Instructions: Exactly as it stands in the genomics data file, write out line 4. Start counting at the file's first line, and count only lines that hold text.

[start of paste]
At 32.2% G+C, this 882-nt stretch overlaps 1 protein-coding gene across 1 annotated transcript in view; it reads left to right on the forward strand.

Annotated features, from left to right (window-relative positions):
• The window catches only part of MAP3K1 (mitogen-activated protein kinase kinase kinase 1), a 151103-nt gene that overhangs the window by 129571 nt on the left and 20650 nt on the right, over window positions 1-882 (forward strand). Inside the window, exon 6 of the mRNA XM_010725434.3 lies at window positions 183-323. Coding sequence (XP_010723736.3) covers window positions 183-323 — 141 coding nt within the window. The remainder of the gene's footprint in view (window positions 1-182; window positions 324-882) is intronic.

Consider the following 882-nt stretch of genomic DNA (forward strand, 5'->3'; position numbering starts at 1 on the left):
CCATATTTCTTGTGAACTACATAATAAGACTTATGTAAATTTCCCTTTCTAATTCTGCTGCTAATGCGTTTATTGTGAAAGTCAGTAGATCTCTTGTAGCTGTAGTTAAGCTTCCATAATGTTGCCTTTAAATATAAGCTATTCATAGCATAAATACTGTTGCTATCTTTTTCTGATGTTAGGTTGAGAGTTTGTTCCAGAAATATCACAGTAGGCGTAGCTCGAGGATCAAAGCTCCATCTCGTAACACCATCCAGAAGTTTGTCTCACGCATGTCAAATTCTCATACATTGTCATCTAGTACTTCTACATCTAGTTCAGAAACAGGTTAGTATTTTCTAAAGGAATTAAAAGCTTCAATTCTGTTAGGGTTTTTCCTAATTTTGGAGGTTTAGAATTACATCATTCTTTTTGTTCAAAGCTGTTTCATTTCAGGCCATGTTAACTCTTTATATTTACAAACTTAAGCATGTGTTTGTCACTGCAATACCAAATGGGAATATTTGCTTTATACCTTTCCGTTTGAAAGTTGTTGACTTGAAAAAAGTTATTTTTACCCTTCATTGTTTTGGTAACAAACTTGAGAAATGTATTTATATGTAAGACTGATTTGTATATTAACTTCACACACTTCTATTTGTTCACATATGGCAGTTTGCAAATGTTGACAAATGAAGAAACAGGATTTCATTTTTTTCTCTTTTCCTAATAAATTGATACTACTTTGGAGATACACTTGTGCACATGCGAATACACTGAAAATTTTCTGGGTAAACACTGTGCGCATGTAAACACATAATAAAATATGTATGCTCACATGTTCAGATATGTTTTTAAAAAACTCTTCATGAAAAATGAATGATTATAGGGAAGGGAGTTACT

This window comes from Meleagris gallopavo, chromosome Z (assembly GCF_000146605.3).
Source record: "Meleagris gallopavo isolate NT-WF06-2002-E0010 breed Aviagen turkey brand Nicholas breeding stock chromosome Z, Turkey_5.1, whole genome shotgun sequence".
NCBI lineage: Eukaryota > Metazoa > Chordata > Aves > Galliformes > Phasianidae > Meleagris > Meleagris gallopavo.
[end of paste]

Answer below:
Consider the following 882-nt stretch of genomic DNA (forward strand, 5'->3'; position numbering starts at 1 on the left):